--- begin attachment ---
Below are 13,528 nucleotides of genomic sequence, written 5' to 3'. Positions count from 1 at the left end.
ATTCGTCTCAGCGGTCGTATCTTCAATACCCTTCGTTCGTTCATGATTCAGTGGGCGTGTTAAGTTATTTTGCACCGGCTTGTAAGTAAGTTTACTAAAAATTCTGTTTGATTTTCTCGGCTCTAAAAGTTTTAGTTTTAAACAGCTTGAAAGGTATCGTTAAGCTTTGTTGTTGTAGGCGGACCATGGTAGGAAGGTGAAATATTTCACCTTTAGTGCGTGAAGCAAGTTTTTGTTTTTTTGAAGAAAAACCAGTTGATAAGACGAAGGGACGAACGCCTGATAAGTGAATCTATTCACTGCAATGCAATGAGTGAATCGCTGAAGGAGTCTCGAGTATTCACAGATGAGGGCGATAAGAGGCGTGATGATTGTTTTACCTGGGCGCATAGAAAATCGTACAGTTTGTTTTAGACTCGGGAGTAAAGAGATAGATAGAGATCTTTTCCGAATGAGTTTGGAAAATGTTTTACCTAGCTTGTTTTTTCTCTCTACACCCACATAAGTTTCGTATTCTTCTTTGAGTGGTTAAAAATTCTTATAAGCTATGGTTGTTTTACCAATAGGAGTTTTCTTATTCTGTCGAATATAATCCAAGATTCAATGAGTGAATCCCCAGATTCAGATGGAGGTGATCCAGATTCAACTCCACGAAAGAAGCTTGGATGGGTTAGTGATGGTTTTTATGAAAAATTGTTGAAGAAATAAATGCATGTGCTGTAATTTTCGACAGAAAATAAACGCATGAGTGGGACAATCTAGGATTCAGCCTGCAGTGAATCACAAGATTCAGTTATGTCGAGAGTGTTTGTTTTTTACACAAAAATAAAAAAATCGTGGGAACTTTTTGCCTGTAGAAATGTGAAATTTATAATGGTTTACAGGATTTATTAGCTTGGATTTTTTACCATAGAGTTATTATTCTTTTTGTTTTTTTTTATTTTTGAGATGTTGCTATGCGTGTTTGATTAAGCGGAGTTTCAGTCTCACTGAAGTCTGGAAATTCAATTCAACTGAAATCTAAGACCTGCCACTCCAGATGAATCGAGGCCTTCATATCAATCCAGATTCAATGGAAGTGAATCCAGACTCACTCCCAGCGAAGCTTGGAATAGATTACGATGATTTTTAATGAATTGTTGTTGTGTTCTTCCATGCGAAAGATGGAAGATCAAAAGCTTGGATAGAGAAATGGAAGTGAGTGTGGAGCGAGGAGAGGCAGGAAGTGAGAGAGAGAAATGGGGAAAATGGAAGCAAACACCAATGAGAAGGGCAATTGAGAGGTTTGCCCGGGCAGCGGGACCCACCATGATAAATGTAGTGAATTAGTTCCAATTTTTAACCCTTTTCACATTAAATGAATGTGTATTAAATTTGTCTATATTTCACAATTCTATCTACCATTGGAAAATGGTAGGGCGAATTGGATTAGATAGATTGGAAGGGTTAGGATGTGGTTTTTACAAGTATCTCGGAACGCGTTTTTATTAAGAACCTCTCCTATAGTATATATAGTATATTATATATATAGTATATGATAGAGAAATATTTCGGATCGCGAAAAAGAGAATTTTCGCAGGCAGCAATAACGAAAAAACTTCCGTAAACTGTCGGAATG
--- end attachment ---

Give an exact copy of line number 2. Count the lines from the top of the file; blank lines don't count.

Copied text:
ATTCGTCTCAGCGGTCGTATCTTCAATACCCTTCGTTCGTTCATGATTCAGTGGGCGTGTTAAGTTATTTTGCACCGGCTTGTAAGTAAGTTTACTAAAAATTCTGTTTGATTTTCTCGGCTCTAAAAGTTTTAGTTTTAAACAGCTTGAAAGGTATCGTTAAGCTTTGTTGTTGTAGGCGGACCATGGTAGGAAGGTGAAATATTTCACCTTTAGTGCGTGAAGCAAGTTTTTGTTTTTTTGAAGAAAAACCAGTTGATAAGACGAAGGGACGAACGCCTGATAAGTGAATCTATTCACTGCAATGCAATGAGTGAATCGCTGAAGGAGTCTCGAGTATTCACAGATGAGGGCGATAAGAGGCGTGATGATTGTTTTACCTGGGCGCATAGAAAATCGTACAGTTTGTTTTAGACTCGGGAGTAAAGAGATAGATAGAGATCTTTTCCGAATGAGTTTGGAAAATGTTTTACCTAGCTTGTTTTTTCTCTCTACACCCACATAAGTTTCGTATTCTTCTTTGAGTGGTTAAAAATTCTTATAAGCTATGGTTGTTTTACCAATAGGAGTTTTCTTATTCTGTCGAATATAATCCAAGATTCAATGAGTGAATCCCCAGATTCAGATGGAGGTGATCCAGATTCAACTCCACGAAAGAAGCTTGGATGGGTTAGTGATGGTTTTTATGAAAAATTGTTGAAGAAATAAATGCATGTGCTGTAATTTTCGACAGAAAATAAACGCATGAGTGGGACAATCTAGGATTCAGCCTGCAGTGAATCACAAGATTCAGTTATGTCGAGAGTGTTTGTTTTTTACACAAAAATAAAAAAATCGTGGGAACTTTTTGCCTGTAGAAATGTGAAATTTATAATGGTTTACAGGATTTATTAGCTTGGATTTTTTACCATAGAGTTATTATTCTTTTTGTTTTTTTTTATTTTTGAGATGTTGCTATGCGTGTTTGATTAAGCGGAGTTTCAGTCTCACTGAAGTCTGGAAATTCAATTCAACTGAAATCTAAGACCTGCCACTCCAGATGAATCGAGGCCTTCATATCAATCCAGATTCAATGGAAGTGAATCCAGACTCACTCCCAGCGAAGCTTGGAATAGATTACGATGATTTTTAATGAATTGTTGTTGTGTTCTTCCATGCGAAAGATGGAAGATCAAAAGCTTGGATAGAGAAATGGAAGTGAGTGTGGAGCGAGGAGAGGCAGGAAGTGAGAGAGAGAAATGGGGAAAATGGAAGCAAACACCAATGAGAAGGGCAATTGAGAGGTTTGCCCGGGCAGCGGGACCCACCATGATAAATGTAGTGAATTAGTTCCAATTTTTAACCCTTTTCACATTAAATGAATGTGTATTAAATTTGTCTATATTTCACAATTCTATCTACCATTGGAAAATGGTAGGGCGAATTGGATTAGATAGATTGGAAGGGTTAGGATGTGGTTTTTACAAGTATCTCGGAACGCGTTTTTATTAAGAACCTCTCCTATAGTATATATAGTATATTATATATATAGTATATGATAGAGAAATATTTCGGATCGCGAAAAAGAGAATTTTCGCAGGCAGCAATAACGAAAAAACTTCCGTAAACTGTCGGAATG